We started at the Mount Fortress (Fortaleza do Monte in Portuguese). The hilltop fortress was built in 1626 by the Jesuits to defend themselves from attack. The colonial government seized it after Pope Clement XIV dissolved the Jesuits’ Order, the Society of Jesus, in 1773, and the Jesuits departed. It served for many years as the residence of the governors of Macau and a military fort. It is now home to the Museum of Macau. You can almost hear echoes of the city’s colonial past near the cannons on the ramparts. The beautiful garden offers panoramic views of the old city.

2012_04_17 Mount Fortress (10)

2012_04_17 Mount Fortress (8)

2012_04_17 Mount Fortress (9)

The Museum of Macau.

2012_04_17 Macau Museum

A short escalator ride down the hill is the Ruins of St. Paul’s Cathedral and College, one of the city’s most famous landmarks. Completed in 1602 by the Jesuits, it was one of the largest Catholic complexes in Asia but fell into decline after the Jesuits’ departure. It was destroyed by a fire during a typhoon in 1835. The cathedral’s façade crowning a long flight of stone steps was the only visible remnant of the church. Its baroque features reminded me of the Jesuit Reductions in South America that were built at about the same time.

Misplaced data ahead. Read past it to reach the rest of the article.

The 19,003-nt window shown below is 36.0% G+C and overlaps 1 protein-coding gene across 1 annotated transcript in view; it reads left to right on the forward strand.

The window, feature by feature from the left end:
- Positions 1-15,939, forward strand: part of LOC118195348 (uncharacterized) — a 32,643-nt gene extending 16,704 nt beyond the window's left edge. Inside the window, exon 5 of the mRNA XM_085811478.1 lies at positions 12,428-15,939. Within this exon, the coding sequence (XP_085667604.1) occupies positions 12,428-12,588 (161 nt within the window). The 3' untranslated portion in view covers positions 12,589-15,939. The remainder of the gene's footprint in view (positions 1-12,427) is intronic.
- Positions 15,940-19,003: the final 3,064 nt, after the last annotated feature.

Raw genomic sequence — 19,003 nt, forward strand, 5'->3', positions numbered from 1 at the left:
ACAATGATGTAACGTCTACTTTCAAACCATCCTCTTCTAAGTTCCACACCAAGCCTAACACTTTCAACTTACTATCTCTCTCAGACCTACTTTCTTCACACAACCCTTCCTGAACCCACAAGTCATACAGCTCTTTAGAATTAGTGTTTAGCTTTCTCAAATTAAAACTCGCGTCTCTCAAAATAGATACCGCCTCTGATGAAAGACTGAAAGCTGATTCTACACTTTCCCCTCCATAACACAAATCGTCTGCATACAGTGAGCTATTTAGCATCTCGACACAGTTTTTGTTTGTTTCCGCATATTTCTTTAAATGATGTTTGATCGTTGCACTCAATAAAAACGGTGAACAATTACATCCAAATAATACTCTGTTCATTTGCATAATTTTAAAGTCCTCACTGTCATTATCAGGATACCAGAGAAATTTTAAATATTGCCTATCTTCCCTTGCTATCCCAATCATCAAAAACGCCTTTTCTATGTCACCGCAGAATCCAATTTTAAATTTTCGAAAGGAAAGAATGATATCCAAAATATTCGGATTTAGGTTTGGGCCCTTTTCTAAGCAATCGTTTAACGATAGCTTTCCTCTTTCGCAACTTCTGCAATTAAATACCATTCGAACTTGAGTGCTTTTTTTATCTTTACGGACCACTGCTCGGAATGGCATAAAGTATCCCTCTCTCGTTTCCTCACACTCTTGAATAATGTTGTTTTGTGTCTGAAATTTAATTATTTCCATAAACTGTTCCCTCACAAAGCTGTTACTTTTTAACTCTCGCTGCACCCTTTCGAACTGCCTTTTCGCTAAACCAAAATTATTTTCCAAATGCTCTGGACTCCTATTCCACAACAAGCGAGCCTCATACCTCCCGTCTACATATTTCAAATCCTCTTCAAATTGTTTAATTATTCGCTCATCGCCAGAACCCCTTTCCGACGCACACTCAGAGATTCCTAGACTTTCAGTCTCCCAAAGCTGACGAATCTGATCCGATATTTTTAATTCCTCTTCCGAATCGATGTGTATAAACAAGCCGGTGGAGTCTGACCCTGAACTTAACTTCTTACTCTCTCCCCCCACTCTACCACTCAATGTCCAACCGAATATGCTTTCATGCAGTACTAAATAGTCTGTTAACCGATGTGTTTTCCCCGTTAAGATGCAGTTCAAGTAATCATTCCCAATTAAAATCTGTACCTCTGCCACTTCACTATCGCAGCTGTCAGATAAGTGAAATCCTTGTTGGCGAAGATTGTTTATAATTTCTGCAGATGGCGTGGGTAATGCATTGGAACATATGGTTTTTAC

St Paul (6)

St Paul (7)

St Paul (8)

St Paul

St Paul (2)

Statue depicting the Apostle Paul.

St Paul (4)

The back side of the cathedral’s façade — an interesting contrast from the front.

Next to the Ruins of St. Paul’s is the nondescript Na Tcha Temple, a Buddhist and Taoist temple built in 1888 to honor the Taoist deity of protection, Na Tcha. Perhaps just as significant is the red-brown wall behind the temple that’s reportedly one of the last standing sections of the Old Wall of Macau destroyed by the Chinese in 1622.

Na Tcha Temple (2)

Na Tcha Temple and a section of the old Macau wall.

Na Tcha Temple

We walked down the steps of the Ruins of St. Paul’s to the intersection of Rua de Sao Paulo and Rua de Santo Antonio, where the shopping district of the Historic Centre of Macao began. Heading away from St. Paul’s, Rua de Santo Antonio became a cobblestone pedestrian street that headed to Senado Square.

St Paul (10)

At the base of the steps was an interesting statue depicting a Caucasian man and Asian woman that apparently signified the union of eastern and western influences in Macau. In an eternal pose the woman offers the man a lotus flower, and the man accepts with an open hand.

Love Statue

As we made our way through the Centre’s shopping district, we saw a variety of western and Asian storefronts sprouting from colorful Portuguese-style colonial buildings with signs in Chinese, English, and Portuguese. It was an interesting melding of the old and new. Most tourists here were Chinese drawn by the excellent shopping opportunities.

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A side street off Rua de Santo Antonio.